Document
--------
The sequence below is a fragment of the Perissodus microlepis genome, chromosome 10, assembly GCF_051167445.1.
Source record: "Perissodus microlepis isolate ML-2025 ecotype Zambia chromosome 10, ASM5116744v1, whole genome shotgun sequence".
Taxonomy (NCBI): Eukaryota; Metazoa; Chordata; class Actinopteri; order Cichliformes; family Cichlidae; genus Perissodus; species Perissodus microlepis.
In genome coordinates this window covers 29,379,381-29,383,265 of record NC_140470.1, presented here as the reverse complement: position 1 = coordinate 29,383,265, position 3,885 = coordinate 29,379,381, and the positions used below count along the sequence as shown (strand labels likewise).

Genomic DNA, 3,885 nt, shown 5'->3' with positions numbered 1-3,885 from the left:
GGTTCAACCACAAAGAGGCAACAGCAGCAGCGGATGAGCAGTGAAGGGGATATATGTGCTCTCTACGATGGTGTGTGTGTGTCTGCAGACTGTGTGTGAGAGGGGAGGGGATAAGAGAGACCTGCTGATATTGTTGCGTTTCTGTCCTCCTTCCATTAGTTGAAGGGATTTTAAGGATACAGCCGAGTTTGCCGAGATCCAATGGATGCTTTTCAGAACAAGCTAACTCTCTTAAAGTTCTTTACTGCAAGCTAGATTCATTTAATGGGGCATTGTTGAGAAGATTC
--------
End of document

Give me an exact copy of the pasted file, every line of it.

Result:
The sequence below is a fragment of the Perissodus microlepis genome, chromosome 10, assembly GCF_051167445.1.
Source record: "Perissodus microlepis isolate ML-2025 ecotype Zambia chromosome 10, ASM5116744v1, whole genome shotgun sequence".
Taxonomy (NCBI): Eukaryota; Metazoa; Chordata; class Actinopteri; order Cichliformes; family Cichlidae; genus Perissodus; species Perissodus microlepis.
In genome coordinates this window covers 29,379,381-29,383,265 of record NC_140470.1, presented here as the reverse complement: position 1 = coordinate 29,383,265, position 3,885 = coordinate 29,379,381, and the positions used below count along the sequence as shown (strand labels likewise).

Genomic DNA, 3,885 nt, shown 5'->3' with positions numbered 1-3,885 from the left:
GGTTCAACCACAAAGAGGCAACAGCAGCAGCGGATGAGCAGTGAAGGGGATATATGTGCTCTCTACGATGGTGTGTGTGTGTCTGCAGACTGTGTGTGAGAGGGGAGGGGATAAGAGAGACCTGCTGATATTGTTGCGTTTCTGTCCTCCTTCCATTAGTTGAAGGGATTTTAAGGATACAGCCGAGTTTGCCGAGATCCAATGGATGCTTTTCAGAACAAGCTAACTCTCTTAAAGTTCTTTACTGCAAGCTAGATTCATTTAATGGGGCATTGTTGAGAAGATTC